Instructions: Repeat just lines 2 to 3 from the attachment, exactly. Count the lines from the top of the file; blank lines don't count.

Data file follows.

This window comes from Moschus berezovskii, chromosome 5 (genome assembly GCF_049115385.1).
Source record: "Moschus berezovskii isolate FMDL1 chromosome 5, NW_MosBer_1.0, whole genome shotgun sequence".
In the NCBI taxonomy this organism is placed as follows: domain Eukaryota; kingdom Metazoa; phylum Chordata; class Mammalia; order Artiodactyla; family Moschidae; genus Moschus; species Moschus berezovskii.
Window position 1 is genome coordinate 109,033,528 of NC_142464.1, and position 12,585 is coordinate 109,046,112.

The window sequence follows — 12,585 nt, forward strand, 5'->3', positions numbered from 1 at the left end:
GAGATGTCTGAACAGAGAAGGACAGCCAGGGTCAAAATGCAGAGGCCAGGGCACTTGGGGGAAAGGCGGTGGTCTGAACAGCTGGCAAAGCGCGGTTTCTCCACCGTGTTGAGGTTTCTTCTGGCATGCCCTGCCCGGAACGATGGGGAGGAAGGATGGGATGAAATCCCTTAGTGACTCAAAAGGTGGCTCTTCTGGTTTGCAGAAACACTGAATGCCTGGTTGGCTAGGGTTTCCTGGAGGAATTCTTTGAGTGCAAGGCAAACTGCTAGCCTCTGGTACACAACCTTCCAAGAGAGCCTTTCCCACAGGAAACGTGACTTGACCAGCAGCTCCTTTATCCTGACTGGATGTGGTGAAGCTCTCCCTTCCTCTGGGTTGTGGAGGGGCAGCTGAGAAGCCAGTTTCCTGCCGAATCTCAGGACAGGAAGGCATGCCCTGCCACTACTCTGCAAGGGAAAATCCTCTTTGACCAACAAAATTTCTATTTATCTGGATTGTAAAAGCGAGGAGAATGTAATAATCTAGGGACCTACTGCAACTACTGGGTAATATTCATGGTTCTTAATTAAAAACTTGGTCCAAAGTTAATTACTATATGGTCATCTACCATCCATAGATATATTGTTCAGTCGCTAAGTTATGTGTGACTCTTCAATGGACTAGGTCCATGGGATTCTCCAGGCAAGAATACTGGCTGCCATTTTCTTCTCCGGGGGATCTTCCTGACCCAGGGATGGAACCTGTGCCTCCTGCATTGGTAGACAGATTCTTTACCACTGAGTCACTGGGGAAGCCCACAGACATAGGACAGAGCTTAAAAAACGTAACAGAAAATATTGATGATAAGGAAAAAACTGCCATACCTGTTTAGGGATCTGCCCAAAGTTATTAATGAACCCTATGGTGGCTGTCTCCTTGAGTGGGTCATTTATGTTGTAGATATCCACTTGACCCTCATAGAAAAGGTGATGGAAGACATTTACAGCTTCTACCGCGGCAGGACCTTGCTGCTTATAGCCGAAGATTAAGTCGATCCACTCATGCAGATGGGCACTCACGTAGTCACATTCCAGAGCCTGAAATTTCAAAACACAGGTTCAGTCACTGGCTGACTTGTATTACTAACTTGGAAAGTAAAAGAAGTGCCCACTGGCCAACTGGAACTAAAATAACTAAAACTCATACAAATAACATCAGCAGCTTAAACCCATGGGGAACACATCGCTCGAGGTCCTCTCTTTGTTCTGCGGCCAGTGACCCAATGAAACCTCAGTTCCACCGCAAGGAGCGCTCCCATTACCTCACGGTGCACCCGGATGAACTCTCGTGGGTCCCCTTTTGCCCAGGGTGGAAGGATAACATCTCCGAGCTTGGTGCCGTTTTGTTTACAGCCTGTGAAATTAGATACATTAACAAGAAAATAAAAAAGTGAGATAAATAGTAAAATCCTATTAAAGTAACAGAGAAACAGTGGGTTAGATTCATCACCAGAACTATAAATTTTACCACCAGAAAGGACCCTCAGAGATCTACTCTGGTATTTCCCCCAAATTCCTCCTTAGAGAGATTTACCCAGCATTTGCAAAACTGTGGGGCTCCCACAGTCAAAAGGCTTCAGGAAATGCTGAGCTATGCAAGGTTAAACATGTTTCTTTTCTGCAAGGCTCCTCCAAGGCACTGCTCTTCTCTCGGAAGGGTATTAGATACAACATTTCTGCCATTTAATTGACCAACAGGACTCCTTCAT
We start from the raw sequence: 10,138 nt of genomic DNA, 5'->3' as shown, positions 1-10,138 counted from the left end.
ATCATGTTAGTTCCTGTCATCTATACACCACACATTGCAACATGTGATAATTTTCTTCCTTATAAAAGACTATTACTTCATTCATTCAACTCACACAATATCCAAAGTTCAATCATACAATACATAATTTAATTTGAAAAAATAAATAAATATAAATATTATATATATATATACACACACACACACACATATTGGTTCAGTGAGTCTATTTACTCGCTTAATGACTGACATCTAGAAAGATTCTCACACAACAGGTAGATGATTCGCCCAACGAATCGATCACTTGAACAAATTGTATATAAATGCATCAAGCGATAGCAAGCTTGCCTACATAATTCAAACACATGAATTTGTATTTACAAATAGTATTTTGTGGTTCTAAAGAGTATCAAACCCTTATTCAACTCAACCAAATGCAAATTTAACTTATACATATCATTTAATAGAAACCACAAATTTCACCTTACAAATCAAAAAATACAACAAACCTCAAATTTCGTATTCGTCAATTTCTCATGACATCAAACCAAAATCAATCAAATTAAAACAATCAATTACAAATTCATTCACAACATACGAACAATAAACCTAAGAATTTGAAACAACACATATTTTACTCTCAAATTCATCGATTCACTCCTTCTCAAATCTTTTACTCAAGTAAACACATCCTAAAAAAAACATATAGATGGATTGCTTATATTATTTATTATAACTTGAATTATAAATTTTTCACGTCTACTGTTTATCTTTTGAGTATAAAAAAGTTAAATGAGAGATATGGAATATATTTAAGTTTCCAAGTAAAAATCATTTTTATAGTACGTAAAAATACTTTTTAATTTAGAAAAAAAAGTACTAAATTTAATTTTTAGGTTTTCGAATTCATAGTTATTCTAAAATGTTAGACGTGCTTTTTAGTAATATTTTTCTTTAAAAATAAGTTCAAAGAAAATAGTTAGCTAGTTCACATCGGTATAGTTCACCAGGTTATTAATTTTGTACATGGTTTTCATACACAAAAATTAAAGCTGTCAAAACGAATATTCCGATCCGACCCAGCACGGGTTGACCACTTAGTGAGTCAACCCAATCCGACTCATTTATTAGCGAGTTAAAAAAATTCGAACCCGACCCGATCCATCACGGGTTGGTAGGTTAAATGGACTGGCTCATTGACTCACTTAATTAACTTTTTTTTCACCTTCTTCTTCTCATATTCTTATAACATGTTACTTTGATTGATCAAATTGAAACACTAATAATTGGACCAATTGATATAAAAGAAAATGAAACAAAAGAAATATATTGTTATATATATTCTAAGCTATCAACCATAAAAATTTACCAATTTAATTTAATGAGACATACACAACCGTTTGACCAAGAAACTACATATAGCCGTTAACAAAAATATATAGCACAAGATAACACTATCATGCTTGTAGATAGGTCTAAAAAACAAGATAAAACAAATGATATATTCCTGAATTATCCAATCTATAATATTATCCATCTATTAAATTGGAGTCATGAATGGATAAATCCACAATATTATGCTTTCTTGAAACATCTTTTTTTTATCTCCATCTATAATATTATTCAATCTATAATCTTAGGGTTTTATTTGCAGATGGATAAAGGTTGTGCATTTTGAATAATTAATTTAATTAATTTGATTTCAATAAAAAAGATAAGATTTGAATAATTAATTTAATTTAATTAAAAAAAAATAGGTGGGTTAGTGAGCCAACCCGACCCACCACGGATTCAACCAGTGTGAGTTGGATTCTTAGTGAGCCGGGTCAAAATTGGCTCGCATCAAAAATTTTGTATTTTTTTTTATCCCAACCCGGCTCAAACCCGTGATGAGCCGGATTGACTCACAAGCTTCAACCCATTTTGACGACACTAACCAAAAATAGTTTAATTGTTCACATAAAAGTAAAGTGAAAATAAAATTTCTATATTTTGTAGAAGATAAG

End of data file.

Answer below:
Source record: "Moschus berezovskii isolate FMDL1 chromosome 5, NW_MosBer_1.0, whole genome shotgun sequence".
In the NCBI taxonomy this organism is placed as follows: domain Eukaryota; kingdom Metazoa; phylum Chordata; class Mammalia; order Artiodactyla; family Moschidae; genus Moschus; species Moschus berezovskii.